As much as I love everything Superchunk released up until Here's Where The Strings come in and their two most recent albums they put out,  There was a three album run that I was less fond of.  Come Pick Me Up is right in the middle of that run.  When it came out, I was wrapping up my time in college.  I remember thinking the record was just too slow, there wasn't enough punky energy for me at the time.  Going back to it now, I definitely have a greater appreciation for what they tried to accomplish on this record, but in some ways I just can't shake those feelings from 1999.

I like a nice slow song from Superchunk.  I've always felt that they make for a great change of pace on their albums and let you catch your breath.  That being said, when you have an album that is essentially full of slower, sparser songs, I start to miss the fuzz and the energy a bit.  There are some tremendous moments.  I've always loved the songs "Hello Hawk" and "1000 Pounds," But I think I would like them more if they were followed up by some punchier pop songs.

The reissue is pretty simple.  The album has been remastered and put on 180 gram vinyl.  Everything sounds as good as you'd expect.  Let's be honest here.  This is a Superchunk record and all of their records are pretty great.  I just think that some of their other releases stand a bit higher than this one.

Superchunk - "Hellow Hawk":

Thursday, March 17, 2016

Defect Defect - Deefography Cassette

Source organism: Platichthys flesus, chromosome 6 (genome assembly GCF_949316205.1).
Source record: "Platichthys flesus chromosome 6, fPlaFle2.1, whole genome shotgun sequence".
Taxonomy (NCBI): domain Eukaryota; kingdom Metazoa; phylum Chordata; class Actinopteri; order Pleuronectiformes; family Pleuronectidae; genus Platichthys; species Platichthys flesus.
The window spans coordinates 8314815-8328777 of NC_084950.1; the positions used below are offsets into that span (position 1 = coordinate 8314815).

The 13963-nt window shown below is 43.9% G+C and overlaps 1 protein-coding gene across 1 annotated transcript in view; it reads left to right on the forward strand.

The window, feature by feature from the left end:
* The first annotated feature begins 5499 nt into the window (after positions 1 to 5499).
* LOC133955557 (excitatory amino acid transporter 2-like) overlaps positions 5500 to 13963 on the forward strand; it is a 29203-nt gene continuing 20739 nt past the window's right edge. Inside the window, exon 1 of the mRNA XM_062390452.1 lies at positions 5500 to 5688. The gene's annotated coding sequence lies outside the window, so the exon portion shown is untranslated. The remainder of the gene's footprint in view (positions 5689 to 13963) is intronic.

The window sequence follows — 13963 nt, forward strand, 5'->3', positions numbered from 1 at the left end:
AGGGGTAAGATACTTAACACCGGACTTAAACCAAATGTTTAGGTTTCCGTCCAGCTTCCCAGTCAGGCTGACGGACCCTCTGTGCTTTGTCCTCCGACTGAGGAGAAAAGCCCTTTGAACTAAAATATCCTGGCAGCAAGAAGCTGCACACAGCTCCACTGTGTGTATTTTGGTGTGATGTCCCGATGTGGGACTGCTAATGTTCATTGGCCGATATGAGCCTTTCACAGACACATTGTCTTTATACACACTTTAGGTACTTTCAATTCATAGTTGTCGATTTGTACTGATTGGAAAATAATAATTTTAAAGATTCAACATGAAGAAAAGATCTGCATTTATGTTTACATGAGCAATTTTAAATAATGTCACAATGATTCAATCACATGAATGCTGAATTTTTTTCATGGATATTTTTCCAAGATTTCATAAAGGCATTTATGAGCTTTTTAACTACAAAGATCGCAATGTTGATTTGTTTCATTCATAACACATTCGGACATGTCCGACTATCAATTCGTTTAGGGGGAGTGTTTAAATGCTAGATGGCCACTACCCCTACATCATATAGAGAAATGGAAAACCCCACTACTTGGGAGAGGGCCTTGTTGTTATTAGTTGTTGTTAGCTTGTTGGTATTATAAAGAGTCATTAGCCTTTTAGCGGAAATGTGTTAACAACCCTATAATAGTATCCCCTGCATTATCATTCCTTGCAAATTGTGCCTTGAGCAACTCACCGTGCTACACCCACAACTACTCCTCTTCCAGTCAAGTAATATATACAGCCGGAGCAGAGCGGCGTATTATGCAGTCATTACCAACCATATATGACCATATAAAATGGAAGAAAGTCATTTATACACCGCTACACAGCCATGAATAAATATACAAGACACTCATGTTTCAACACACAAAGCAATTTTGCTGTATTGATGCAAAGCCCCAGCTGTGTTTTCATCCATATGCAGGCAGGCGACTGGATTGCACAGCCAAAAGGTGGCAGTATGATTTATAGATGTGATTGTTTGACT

Snuffy Smiles (2015)

In the never ending quest to own all of the Snuffy Smiles releases, some tapes have been sneaking in over the last couple of years.  I don't know what spurred the label to begin releasing cassettes.  This is a pretty new phenomenon. There aren't really many cassettes released over the label's twenty-plus year history.  I'm also unsure why Snuffy Smiles releases so few CDs these days, but at the end of the day I'm always happy to support my favorite label in the world.

I'll admit that Defect Defect is not really a band I have paid too much attention to over the years.  They've had the occasional song pop up on my radar, most notably through other Snuffy Smiles 7"s, but they've never really grabbed me.  This cassette is supposed to be something of a discography release.  Poking around on Discogs, it does seem like this is almost everything they've released.  There's a few songs here and there that didn't make it on, most notably the ones from the band's recent 7", also on Snuffy Smiles.

The music itself is kind of hit and miss for me.  When the band is playing a bit slower and really lets that Wipers-esque downstroking be in the forefront, they churn out some pretty great songs.  These songs remind me a lot of the better moments of The Estranged.  But when Defect Defect really picks up the tempo and starts yelling, I tend to lose interest.  There's a wide range of songs here, but the ones that I seem to like the most are the cluster that made up the band's only LP.  

I don't know if I like Defect Defect enough to actually go pick up that album on vinyl, but it's certainly an OK listen.  That being said, no matter what music was on this tape, it's an automatic buy for me as I need to keep the Snuffy Smiles collection complete.

Defect Defect - Self Titled LP (About half the songs on this cassette are on this LP):

Wednesday, March 16, 2016

Hollow Mountain - Maiden 7"


Tall Pat (2014)

Sure, I do buy a lot of records.  And yes, I have an awful lot of them floating around, but even I don't think I have so many that it makes sense losing one of them.  That's what happened to this Hollow Mountain 7".  I picked it up in Chicago when I was went out there to see Drive Like Jehu.  Somehow, I brought it home and misplaced it.  I just stumbled across it again and realized that not only had I not written about it on this website, I somehow managed to never even listen to it.  Rest assured, I'm making up for lost time.